Well, the tux is a real loss. Had I known better sooner, I would have tried to get my money back. However, the Oxxford jackets and suit I own are perfectly wearable. But not being keen on diversity for diversity's sake, and having better things to wear, I never put them on anymore.
     
  10. Kuro

    Kuro Senior member

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    Who knows what they did or didn't steer him toward? My biggest mistake ever was buying a MTM Armani tuxedo from Saks when I didn't really understand anything. I assumed that the reputations of Armani and Saks guaranteed decent results. Hell, I was getting fit by the store's Armani 'specialist'. What could possibly go wrong?

    They wound up convincing me that a size 38 short jacket was a good template for me and only the sleeve and trouser length needed adjustment. I asked about the jacket length because it reached slightly past my finger tips, but they insisted it was the Armani 'look' and made me appear taller. Of course, the results were awful--although I didn't know it at the time. The shoulders are easily 2 or 3 inches too wide, the collar doesn't fit my neck, and the excessive length makes the jacket unwearable.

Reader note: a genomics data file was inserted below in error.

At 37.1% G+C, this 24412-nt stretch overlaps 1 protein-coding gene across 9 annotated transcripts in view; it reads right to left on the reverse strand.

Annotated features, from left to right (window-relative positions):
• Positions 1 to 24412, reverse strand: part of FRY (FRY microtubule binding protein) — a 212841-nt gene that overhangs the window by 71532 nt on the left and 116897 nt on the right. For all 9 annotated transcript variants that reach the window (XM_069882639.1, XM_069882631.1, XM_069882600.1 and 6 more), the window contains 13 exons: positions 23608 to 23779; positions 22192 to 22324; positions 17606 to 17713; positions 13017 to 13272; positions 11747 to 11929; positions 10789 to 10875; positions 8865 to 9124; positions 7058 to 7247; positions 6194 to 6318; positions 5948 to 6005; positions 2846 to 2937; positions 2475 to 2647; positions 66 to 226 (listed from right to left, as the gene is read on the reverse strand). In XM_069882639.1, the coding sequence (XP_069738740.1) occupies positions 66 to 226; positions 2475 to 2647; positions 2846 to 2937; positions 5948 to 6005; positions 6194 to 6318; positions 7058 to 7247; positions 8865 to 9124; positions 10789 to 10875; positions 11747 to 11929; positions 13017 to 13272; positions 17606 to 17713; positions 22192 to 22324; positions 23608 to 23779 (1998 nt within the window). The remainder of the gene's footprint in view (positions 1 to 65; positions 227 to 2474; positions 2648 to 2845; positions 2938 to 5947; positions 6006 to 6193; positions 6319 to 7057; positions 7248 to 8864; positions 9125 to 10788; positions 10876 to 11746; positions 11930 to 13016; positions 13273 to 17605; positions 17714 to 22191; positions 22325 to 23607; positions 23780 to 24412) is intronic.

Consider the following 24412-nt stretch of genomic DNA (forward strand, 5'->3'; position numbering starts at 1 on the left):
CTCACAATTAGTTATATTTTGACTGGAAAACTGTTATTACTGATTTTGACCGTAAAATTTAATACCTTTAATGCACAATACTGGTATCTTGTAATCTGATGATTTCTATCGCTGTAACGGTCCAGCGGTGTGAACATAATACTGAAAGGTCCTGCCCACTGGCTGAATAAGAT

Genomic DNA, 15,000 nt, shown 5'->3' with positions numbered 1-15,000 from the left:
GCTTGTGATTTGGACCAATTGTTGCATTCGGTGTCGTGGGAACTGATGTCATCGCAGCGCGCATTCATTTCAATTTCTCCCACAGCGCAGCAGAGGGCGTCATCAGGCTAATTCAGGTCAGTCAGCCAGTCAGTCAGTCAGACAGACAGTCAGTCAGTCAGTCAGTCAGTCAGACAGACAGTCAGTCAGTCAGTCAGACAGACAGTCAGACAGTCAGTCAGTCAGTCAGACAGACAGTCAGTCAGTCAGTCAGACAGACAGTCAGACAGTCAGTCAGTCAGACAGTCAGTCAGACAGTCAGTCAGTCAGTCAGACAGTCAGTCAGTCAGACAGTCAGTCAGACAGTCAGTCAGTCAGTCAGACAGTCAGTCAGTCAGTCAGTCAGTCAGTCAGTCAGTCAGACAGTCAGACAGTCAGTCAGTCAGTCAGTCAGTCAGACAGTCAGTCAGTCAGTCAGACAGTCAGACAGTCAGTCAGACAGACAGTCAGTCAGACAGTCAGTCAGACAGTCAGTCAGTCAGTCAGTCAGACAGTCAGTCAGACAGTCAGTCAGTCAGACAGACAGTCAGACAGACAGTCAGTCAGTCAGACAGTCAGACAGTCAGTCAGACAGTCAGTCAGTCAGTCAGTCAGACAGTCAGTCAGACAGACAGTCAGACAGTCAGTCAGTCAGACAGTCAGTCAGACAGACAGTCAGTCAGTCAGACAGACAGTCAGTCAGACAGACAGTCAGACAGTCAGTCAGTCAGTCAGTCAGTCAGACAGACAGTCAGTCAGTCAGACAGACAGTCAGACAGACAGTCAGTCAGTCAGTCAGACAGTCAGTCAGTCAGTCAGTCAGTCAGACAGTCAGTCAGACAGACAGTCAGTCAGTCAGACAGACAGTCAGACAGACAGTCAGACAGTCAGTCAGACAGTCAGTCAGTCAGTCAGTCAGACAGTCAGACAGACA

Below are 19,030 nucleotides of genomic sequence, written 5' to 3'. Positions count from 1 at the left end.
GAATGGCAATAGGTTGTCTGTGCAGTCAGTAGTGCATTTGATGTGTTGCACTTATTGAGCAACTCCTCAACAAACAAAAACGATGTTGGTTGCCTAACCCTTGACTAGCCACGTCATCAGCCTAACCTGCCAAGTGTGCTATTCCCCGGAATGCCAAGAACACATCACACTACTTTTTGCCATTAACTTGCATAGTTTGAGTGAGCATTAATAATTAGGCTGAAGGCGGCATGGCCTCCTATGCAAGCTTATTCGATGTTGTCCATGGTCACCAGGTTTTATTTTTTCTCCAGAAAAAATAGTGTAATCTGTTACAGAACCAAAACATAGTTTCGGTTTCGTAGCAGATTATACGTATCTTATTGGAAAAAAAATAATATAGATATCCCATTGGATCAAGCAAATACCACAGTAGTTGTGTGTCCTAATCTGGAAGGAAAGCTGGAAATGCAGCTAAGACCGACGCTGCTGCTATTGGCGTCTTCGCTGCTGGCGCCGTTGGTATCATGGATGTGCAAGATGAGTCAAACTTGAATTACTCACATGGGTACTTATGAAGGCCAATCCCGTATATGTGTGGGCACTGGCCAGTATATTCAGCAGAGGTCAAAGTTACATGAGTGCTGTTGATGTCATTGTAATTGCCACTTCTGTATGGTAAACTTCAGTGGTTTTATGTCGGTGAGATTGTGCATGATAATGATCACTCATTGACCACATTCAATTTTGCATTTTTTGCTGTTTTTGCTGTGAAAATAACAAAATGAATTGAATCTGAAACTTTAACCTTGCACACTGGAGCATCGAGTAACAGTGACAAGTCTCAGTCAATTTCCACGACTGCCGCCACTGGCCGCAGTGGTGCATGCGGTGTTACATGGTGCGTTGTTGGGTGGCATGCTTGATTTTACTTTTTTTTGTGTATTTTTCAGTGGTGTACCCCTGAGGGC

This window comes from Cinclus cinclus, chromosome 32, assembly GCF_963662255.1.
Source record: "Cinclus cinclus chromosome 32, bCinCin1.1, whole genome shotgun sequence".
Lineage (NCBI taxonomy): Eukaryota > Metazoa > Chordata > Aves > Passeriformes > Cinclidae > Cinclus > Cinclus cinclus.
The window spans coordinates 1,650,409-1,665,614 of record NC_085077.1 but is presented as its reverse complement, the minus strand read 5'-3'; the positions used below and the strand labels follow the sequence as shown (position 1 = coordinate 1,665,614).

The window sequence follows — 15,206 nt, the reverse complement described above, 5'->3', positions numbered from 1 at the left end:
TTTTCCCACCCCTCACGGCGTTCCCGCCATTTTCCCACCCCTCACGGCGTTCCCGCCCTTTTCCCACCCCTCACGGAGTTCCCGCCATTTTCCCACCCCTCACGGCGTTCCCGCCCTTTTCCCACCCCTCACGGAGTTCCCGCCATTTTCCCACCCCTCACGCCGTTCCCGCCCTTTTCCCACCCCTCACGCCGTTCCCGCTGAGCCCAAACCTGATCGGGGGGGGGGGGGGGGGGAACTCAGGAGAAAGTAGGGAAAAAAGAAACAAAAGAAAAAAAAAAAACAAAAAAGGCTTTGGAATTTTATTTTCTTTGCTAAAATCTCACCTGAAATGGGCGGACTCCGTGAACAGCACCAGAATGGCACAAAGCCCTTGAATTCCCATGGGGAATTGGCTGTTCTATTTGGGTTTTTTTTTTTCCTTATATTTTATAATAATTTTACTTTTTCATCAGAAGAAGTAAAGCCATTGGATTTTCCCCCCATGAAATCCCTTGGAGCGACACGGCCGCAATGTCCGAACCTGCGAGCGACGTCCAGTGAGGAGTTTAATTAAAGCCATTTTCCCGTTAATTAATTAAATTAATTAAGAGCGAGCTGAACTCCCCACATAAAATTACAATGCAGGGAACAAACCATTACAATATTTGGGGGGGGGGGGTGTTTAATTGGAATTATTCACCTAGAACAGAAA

Now I realize what probably happened: (1) they did not have a 36 short in the store for me to try on for reference, and (2) they didn't want to do any substantive modifications for fear of making a mistake they'd later get stuck with.

    Even the Oxxford boutique screwed with me a little. Note for posterity: removing shoulder padding is not the same as making an unpadded shoulder from scratch, no matter what anyone tells you.


    I think we are saying the same thing...these high end boutiques and department stores are not to be trusted, but for the money that they charge they should make a better effort....
     
  11. A Y

    A Y Senior member

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    From the picture of the shoulder close-up you posted, that shoulder treatment looks like what Zegna does (even for their Cardigan soft-shoulder jacket), which makes sense since they make TF. You may want to check out the Zegna store to see if there's something in there that you like. I've only had good experiences with my Zegna MTM with their Los Angeles and Chicago stores. I would avoid department stores.

    --Andre
     
  12. Holdfast

    Holdfast Senior member

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    Should I aim to get a refund, get them to give me a MTM, a different RTW, or fix the current suit (which isn't really fixable)